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Looking around Do you know that kids show 'Go outside' with the woman and her collie in the biplane? I took her message very much to heart.

Unconventional Living

ITALY | Wednesday, 8 July 2015 | Views [204]

Two of the best sites in Puglia and the surrounding area are the small towns of Alberobello and Matera. Both are easily accessible by specially designated trains from Bari and both are unesco world heritage sites. Alberobello means white tree, and probably stems from the Trulli houses that lie on the outskirts of town (a bit of a walk from the train station- follow the brown signs). They are tiny white houses with pointed, dome tiled roofs. They are still lived in or used as restaurants and shops. They are cramped but naturally well air conditioned. The locals take very good care of them, just as they do in the Cinque Terre, probably thanks to all the funding from tourists and the like. Its preserved mainly for tourism and theres not much to do except walk around and check out the buildings, but still it's a nice day out. The roofs are decorated with pagan and early Christian symbols. The original settlement dates from the bronze age but most of the buildings still there are medieval. More like huts than houses, they are unlike any other kind of housing I have ever seen.

Matera, in my opinion is even more impressive than Alberobello, though probably not as historically important. Technically Matera is in Basilicata but it’s still easy to reach by train. It is also an example of unconventional living conditions. Matera is a town carved out of rock. Getting off the train there is little sign of anything special. A woman stopped to try and give us directions but gave up half way through and walked off. We saw a brown sign for Sassi and took an educated guess that that was the right way. It was. Below the modern town was another town that looked as if it was emerging half-finished from the rock. There was a big church on the top of the hill overlooking the grey. But this isn’t even really the start of Matera. You have to go through the little lanes behind the church that lead you to a walled road on the edge of cliff. Here you can see the hills that closely surround the town. There were little rocks and caves in the hills and down below between them and the town was a gorge with a little river running through it. The place was full of birds. Little swallows flew freely over the gorge and hawks glided through the blue sky. Suddenly a large bird with a deep orange back that glowed in the sun, most likely a Kite, dived to catch one of the swirling smaller birds. It clawed at one but just missed it. It was like a dragon rampaging the skies.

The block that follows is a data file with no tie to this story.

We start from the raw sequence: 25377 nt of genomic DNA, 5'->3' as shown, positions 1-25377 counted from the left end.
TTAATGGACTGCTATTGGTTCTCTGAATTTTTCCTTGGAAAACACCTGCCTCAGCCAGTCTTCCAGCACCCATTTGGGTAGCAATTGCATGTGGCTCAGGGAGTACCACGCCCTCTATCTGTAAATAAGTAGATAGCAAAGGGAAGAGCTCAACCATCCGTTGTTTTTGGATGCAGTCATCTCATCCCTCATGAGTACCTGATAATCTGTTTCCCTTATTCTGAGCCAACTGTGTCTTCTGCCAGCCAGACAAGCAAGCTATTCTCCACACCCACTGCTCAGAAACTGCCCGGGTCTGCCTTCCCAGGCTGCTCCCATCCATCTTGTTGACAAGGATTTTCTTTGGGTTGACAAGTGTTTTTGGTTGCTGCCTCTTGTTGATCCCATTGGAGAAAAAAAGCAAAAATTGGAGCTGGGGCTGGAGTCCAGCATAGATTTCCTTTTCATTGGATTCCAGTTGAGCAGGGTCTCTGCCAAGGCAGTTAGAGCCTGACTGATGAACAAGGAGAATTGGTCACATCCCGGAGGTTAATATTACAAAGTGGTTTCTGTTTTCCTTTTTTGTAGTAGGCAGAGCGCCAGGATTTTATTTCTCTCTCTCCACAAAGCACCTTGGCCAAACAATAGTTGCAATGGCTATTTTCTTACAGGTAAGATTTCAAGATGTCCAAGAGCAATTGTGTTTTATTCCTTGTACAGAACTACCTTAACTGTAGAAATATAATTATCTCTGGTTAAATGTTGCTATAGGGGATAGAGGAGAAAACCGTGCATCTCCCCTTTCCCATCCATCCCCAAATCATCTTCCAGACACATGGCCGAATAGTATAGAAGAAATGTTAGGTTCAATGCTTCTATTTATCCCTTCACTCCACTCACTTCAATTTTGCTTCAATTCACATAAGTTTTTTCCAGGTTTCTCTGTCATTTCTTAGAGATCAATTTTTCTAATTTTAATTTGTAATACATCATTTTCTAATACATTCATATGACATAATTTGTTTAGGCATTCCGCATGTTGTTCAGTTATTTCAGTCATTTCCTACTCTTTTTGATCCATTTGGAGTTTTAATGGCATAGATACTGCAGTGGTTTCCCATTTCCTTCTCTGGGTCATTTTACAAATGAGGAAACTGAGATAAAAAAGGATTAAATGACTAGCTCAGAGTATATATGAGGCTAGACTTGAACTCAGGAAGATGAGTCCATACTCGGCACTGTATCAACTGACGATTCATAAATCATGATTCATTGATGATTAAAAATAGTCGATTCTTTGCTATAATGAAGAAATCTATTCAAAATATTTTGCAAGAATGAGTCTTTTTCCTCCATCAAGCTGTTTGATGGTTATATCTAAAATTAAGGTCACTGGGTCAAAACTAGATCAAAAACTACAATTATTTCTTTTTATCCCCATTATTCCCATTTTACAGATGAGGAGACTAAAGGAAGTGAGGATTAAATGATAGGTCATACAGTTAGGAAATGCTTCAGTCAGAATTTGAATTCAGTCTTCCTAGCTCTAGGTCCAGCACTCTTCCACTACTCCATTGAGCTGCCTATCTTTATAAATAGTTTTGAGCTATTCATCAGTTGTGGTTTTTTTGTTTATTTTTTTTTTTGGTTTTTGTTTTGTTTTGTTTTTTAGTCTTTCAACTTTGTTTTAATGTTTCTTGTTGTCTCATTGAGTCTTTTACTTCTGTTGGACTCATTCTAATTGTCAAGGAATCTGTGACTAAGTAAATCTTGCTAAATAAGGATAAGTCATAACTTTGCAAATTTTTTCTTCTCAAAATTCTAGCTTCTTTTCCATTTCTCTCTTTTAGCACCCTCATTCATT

A sign told us that many rare birds lived on the hillside, even some eagles and vultures. Another sign pointed down the road to something called the Caso Grotto and we decided to follow it. We rounded the curve in the road and saw another group of rock houses. These looked much older and smaller than the others and even more merged into the rock. Again a church sat overlooking the small town. This was truly made from rock, a huge boulder sat on top of it like it had been thrown down from the sky. I’d never seen anything like it. This part of the town was the real Matera. It had been used to film parts of the Passion of Christ film. The Caso Grotto were caves that up until as late as the 1950’s people were using as homes. One was still furnished with beds and a stove, even family pictures and a fake donkey to show how it would have lived inside with the family. Another was called a nievene, which I discovered was a cave used to store the valuable commodity of snow during the hot Mediterranean summer, which in the heat of the day seemed impossible despite the coolness of the cave.

The squashed church on top is called the Maria di Idris. We got a bit lost trying to figure out how to get up to it and ended up walking the long way around. Inside it just looked like another cave. There were remnants of medieval frescoes on the walls but they were badly damaged. They give you a leaflet to explain where each part of the church was but it’s still hard to figure it out. It’s very interesting inside, hard to imagine any congregation ever having sat in there. We sat for a long time outside on the rock just overlooking the town and the hills and the sunset. Watching the skinny cats lounging in the sun and the group of school children climbing the rock and shouting obscenities at each other for fun. At night, back in the main town with all the restaurants and bars, the residents light lamps outside their houses to fill the grey rocks with sparkling light, though sadly in order to catch our last train back to Bari we had to leave before most of them came on.

Tags: alberobello, basilicata, matera, puglia, rock, sassi, trulli

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